Clare and Jess Martin Move from NYC to a small town in the
Hudson River Valley, to hopefully give them a new start on their marriage and
their writing. They move into an old crumbling mansion owned by their former professor
from a local college where they both attended school. According to local rumor,
the house is haunted. Clare sees or imagines a ghost several times in the first
few months at the house and begins writing a novel about a woman who left her
baby on the back steps to freeze and then drowned in the pond behind the house.
As Clare investigates local records for her book, she finds the facts don’t
always match the rumors.
I’m not a big fan of ghost stories. I believe they’re meant
to frighten the reader, and since I’m not afraid of ghosts, they lose the
desired effect. But this was a good mystery plot, and the book left you wondering
whether or not the house was truly haunted.
I couldn’t connect with any of the characters—Clare, a psychological
mess living with abusive husband Jess; Monty, retired professor with an
overblown ego; Katrine, nosey realtor who keeps showing up at the house, and
others we don’t get to know well.
Good mystery plot, good setting, but a ghost story.
The characters were not very likeable, even the protagonist,
V.I. (Vic) Warshawski, PI and lawyer. If I had read the numerous previous
novels about her, maybe I would have connected more with her. She grew on me as
the story progressed, but she was scattered, running around acting without
thinking, almost always angry at the world and at most people. Many of her
questions could have been answered by her “friends” in law enforcement instead
of illegally breaking into homes or business offices.
The plot was helter-skelter. Vic had two clients—a friend’s
nephew who was a person of interest in a murder because his name and phone
number were found on the victim and Vic’s ex-husband’s niece who was looking
for her missing sister. Even though the cases appeared to have nothing to do
with each other, they became offshoots of the same crime.
Spoiler alert. I’m
disappointedwith the ending. Vic’s
ex, whom she despised, was one of the bad guys, but she didn’t turn him in.
Gideon Crew and Manuel Garza have been dumped by their boss as he shuts down his company without notice. On their way out the door, they discover a computer has solved the translation to an ancient disk. But the translation is in code. When they finally break the code, it turns out to be a map to a remote corner of the Egyptian desert. With only a few months to live, Gideon has nothing to lose, and Garza is hoping to find lost treasure as payment for the years he has given his employer. A lack of guides who are willing to travel to the prohibited region forces them to join a camel caravan with archeologist/geologist/Egyptologist Imogen Blackburn.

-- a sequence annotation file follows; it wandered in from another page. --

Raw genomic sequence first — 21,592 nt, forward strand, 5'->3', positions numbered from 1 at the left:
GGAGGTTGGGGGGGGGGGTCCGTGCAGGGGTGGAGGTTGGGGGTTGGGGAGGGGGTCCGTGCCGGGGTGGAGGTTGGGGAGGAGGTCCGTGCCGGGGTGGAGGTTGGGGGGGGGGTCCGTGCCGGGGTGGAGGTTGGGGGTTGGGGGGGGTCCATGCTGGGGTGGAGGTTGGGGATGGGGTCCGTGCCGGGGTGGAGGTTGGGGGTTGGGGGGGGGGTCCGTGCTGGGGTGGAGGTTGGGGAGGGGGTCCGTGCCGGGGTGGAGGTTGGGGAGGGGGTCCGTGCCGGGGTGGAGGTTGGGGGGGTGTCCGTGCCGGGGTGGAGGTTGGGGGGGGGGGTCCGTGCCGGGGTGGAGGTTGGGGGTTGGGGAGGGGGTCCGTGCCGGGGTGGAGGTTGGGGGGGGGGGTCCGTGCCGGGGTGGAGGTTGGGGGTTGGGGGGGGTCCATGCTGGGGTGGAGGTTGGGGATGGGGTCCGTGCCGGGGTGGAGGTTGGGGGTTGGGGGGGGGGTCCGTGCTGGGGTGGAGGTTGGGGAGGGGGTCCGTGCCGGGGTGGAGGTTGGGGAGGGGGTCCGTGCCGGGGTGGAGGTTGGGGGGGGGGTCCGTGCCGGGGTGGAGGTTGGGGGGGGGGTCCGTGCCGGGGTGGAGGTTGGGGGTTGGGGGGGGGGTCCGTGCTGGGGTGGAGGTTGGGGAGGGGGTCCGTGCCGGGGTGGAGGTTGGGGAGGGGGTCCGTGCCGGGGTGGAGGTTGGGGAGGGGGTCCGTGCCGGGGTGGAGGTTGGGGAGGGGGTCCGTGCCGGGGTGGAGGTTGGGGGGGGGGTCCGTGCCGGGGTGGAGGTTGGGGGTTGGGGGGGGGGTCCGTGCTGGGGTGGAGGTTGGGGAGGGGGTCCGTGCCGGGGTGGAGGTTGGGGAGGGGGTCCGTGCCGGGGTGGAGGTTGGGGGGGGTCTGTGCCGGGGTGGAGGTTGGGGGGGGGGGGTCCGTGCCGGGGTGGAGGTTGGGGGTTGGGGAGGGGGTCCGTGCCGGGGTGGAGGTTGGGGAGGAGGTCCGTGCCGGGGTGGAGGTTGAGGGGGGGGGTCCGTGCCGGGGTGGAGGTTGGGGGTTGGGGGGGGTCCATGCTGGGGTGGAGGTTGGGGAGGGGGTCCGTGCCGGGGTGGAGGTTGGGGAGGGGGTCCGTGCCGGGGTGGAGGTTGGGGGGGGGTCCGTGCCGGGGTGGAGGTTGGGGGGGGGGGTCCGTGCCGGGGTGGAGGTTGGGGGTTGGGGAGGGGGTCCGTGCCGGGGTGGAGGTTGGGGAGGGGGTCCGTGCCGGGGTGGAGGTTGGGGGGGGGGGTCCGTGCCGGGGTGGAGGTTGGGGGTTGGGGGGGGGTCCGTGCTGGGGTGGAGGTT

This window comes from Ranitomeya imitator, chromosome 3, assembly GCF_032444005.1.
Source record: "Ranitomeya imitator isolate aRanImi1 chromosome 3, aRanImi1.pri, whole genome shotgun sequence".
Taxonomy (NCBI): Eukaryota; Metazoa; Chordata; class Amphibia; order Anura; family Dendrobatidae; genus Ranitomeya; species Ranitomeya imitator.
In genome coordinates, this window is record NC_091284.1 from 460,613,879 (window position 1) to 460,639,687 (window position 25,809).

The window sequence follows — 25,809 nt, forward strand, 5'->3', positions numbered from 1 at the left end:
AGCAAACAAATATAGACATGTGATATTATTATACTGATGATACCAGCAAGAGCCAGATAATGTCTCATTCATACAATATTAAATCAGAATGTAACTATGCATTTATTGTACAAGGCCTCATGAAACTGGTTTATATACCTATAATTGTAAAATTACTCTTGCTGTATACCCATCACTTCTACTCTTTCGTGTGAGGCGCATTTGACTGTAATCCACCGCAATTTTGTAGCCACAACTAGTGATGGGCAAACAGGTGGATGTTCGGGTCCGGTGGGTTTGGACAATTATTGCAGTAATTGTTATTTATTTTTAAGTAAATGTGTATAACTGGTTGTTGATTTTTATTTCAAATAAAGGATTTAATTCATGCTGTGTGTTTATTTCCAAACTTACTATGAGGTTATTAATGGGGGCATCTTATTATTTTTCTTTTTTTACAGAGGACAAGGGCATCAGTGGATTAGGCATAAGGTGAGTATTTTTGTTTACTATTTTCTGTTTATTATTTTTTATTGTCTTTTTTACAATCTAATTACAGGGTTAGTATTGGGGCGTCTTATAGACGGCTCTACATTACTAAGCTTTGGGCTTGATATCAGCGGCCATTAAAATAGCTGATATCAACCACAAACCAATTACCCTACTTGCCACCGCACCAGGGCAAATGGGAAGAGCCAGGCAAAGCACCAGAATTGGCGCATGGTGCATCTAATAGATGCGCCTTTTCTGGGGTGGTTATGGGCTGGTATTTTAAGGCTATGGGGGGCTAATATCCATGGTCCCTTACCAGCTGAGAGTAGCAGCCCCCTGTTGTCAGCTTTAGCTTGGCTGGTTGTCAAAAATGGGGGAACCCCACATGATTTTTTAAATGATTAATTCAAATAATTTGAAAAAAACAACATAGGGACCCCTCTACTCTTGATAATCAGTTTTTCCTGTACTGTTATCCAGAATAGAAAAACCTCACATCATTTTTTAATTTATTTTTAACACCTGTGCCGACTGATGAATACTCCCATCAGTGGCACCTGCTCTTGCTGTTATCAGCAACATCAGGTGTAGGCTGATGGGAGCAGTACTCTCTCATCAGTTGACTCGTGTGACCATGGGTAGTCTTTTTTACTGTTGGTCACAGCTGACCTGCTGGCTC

Their journey is full of pitfalls and perils, from escaping a sinking ferry in the Red Sea, to being abandoned in the desert without supplies or camels, to the threat of beheading by a tribe of natives…
Reading this made me feel like I was living through an Indiana Jones movie. A true action/adventure book.
Four students in their last year at a for-profit law school are in debt to the tune of approximately $200,000 each. One of the student’s does extensive research on the school and finds that not only do half the students fail the bar after graduation, but even less find jobs in the legal profession. He also finds that one person, through various shell corporations, owns several law schools plus interest in financial institutions holding student loans and a corrupt bank. Unstable and seeing no way out of his dilemma, he commits suicide. The remaining three in the group drop out of law school and proceed to find ways to scam the scammers.
This makes it seem to be a depressing story, but it’s not. It’s an entertaining tale about young people trying to beat the system that’s stacked against them.
If you want to know more about the real law school rip-offs, read this story from The Atlantic: The Law-School Scam.
This was a much better story than The Reckoning, which was the last Grisham novel I read.